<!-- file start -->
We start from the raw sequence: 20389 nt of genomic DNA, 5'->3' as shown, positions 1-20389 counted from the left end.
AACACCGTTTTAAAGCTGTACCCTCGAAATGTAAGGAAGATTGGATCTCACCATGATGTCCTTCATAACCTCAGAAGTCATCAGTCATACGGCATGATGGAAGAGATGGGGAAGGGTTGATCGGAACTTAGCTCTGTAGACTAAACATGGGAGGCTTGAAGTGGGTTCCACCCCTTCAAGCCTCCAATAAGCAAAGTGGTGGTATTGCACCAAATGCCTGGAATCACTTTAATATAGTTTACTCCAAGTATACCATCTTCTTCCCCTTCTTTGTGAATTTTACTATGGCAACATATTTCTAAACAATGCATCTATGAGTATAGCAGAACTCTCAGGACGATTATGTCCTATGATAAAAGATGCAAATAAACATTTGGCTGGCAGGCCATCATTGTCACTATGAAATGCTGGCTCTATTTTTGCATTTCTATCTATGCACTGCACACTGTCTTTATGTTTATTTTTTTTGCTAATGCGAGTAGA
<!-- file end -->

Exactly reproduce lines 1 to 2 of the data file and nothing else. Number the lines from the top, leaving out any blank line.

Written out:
We start from the raw sequence: 20389 nt of genomic DNA, 5'->3' as shown, positions 1-20389 counted from the left end.
AACACCGTTTTAAAGCTGTACCCTCGAAATGTAAGGAAGATTGGATCTCACCATGATGTCCTTCATAACCTCAGAAGTCATCAGTCATACGGCATGATGGAAGAGATGGGGAAGGGTTGATCGGAACTTAGCTCTGTAGACTAAACATGGGAGGCTTGAAGTGGGTTCCACCCCTTCAAGCCTCCAATAAGCAAAGTGGTGGTATTGCACCAAATGCCTGGAATCACTTTAATATAGTTTACTCCAAGTATACCATCTTCTTCCCCTTCTTTGTGAATTTTACTATGGCAACATATTTCTAAACAATGCATCTATGAGTATAGCAGAACTCTCAGGACGATTATGTCCTATGATAAAAGATGCAAATAAACATTTGGCTGGCAGGCCATCATTGTCACTATGAAATGCTGGCTCTATTTTTGCATTTCTATCTATGCACTGCACACTGTCTTTATGTTTATTTTTTTTGCTAATGCGAGTAGA